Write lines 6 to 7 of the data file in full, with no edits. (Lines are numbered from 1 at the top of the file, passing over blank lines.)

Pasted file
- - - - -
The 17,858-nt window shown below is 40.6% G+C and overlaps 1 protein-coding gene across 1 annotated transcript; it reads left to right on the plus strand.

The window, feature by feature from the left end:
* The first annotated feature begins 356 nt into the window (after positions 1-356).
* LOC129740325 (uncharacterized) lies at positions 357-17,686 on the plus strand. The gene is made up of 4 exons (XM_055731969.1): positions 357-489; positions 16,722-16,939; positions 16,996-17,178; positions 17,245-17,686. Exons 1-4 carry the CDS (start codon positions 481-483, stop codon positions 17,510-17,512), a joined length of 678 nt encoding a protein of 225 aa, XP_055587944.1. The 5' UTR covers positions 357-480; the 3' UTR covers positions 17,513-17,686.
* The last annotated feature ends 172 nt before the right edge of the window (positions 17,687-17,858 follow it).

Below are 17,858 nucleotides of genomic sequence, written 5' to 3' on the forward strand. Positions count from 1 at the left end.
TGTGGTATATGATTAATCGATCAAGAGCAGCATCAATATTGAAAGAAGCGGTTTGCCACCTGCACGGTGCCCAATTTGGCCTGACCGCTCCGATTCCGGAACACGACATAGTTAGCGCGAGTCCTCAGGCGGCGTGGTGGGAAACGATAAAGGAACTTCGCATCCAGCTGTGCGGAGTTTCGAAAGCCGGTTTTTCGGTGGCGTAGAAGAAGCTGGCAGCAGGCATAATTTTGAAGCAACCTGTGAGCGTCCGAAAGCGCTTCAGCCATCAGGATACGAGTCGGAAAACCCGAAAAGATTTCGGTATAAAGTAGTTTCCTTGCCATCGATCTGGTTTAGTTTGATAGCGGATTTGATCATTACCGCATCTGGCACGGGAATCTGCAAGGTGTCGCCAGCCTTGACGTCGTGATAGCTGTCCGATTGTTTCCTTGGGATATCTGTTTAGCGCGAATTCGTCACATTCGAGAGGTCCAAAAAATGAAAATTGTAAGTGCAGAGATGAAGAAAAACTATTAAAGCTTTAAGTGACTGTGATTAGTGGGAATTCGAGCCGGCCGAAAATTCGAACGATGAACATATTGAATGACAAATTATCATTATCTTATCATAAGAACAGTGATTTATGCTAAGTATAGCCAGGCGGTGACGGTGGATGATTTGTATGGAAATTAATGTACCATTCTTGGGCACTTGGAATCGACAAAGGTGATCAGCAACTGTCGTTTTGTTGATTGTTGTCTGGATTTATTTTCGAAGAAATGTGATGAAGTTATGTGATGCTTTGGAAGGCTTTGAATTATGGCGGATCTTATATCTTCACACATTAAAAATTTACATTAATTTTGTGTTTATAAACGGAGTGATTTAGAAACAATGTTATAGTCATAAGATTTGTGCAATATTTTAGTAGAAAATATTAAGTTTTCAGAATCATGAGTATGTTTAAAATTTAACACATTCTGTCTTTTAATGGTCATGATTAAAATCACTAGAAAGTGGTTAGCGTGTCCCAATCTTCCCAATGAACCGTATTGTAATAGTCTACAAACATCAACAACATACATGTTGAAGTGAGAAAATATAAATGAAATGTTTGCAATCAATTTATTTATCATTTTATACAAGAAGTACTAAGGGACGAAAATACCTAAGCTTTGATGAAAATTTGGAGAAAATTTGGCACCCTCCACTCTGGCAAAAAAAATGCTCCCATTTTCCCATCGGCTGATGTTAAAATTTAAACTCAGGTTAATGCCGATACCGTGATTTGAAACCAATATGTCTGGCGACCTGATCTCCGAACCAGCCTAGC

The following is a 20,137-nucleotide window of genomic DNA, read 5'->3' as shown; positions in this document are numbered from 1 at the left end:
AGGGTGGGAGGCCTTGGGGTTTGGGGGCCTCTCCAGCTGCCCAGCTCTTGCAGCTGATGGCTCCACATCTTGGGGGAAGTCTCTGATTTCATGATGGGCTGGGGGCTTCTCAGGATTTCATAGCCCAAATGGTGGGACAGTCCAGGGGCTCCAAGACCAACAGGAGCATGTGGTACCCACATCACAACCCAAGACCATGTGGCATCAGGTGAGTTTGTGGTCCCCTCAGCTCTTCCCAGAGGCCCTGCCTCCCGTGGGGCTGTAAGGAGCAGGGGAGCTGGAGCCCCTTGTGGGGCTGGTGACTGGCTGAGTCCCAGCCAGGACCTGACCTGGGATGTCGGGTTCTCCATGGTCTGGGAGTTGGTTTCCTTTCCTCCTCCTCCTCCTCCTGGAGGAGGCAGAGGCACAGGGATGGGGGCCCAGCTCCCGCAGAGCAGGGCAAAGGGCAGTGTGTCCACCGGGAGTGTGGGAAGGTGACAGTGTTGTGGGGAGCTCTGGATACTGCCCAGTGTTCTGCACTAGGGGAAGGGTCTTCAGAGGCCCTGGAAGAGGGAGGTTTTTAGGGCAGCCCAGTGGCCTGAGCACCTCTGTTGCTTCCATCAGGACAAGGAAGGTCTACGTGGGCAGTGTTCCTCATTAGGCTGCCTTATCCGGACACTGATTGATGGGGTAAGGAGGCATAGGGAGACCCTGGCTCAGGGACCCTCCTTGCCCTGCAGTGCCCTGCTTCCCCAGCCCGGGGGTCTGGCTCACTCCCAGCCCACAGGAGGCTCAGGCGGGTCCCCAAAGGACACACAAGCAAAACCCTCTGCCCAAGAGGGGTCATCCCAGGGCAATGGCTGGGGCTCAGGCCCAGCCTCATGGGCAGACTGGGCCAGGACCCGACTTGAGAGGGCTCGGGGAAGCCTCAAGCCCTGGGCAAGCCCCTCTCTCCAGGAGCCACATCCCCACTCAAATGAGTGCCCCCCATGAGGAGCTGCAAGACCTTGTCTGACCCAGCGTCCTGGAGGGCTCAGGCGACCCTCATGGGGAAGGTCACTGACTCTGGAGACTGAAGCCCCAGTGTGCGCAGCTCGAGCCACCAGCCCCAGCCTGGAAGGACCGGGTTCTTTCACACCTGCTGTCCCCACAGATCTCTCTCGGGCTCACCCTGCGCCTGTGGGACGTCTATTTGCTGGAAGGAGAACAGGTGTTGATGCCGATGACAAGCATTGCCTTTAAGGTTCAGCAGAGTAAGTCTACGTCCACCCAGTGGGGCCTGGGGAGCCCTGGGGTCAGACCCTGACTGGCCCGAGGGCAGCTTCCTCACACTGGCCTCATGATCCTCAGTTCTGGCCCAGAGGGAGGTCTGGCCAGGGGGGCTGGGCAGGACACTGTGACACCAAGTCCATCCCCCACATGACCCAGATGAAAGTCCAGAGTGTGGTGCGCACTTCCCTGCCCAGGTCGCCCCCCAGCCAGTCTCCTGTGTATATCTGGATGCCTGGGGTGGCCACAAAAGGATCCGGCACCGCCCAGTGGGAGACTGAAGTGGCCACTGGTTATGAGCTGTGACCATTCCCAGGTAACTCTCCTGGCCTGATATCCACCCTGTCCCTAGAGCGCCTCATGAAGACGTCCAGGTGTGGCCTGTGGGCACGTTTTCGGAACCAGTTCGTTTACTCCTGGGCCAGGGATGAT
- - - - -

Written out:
Below are 17,858 nucleotides of genomic sequence, written 5' to 3' on the forward strand. Positions count from 1 at the left end.
TGTGGTATATGATTAATCGATCAAGAGCAGCATCAATATTGAAAGAAGCGGTTTGCCACCTGCACGGTGCCCAATTTGGCCTGACCGCTCCGATTCCGGAACACGACATAGTTAGCGCGAGTCCTCAGGCGGCGTGGTGGGAAACGATAAAGGAACTTCGCATCCAGCTGTGCGGAGTTTCGAAAGCCGGTTTTTCGGTGGCGTAGAAGAAGCTGGCAGCAGGCATAATTTTGAAGCAACCTGTGAGCGTCCGAAAGCGCTTCAGCCATCAGGATACGAGTCGGAAAACCCGAAAAGATTTCGGTATAAAGTAGTTTCCTTGCCATCGATCTGGTTTAGTTTGATAGCGGATTTGATCATTACCGCATCTGGCACGGGAATCTGCAAGGTGTCGCCAGCCTTGACGTCGTGATAGCTGTCCGATTGTTTCCTTGGGATATCTGTTTAGCGCGAATTCGTCACATTCGAGAGGTCCAAAAAATGAAAATTGTAAGTGCAGAGATGAAGAAAAACTATTAAAGCTTTAAGTGACTGTGATTAGTGGGAATTCGAGCCGGCCGAAAATTCGAACGATGAACATATTGAATGACAAATTATCATTATCTTATCATAAGAACAGTGATTTATGCTAAGTATAGCCAGGCGGTGACGGTGGATGATTTGTATGGAAATTAATGTACCATTCTTGGGCACTTGGAATCGACAAAGGTGATCAGCAACTGTCGTTTTGTTGATTGTTGTCTGGATTTATTTTCGAAGAAATGTGATGAAGTTATGTGATGCTTTGGAAGGCTTTGAATTATGGCGGATCTTATATCTTCACACATTAAAAATTTACATTAATTTTGTGTTTATAAACGGAGTGATTTAGAAACAATGTTATAGTCATAAGATTTGTGCAATATTTTAGTAGAAAATATTAAGTTTTCAGAATCATGAGTATGTTTAAAATTTAACACATTCTGTCTTTTAATGGTCATGATTAAAATCACTAGAAAGTGGTTAGCGTGTCCCAATCTTCCCAATGAACCGTATTGTAATAGTCTACAAACATCAACAACATACATGTTGAAGTGAGAAAATATAAATGAAATGTTTGCAATCAATTTATTTATCATTTTATACAAGAAGTACTAAGGGACGAAAATACCTAAGCTTTGATGAAAATTTGGAGAAAATTTGGCACCCTCCACTCTGGCAAAAAAAATGCTCCCATTTTCCCATCGGCTGATGTTAAAATTTAAACTCAGGTTAATGCCGATACCGTGATTTGAAACCAATATGTCTGGCGACCTGATCTCCGAACCAGCCTAGC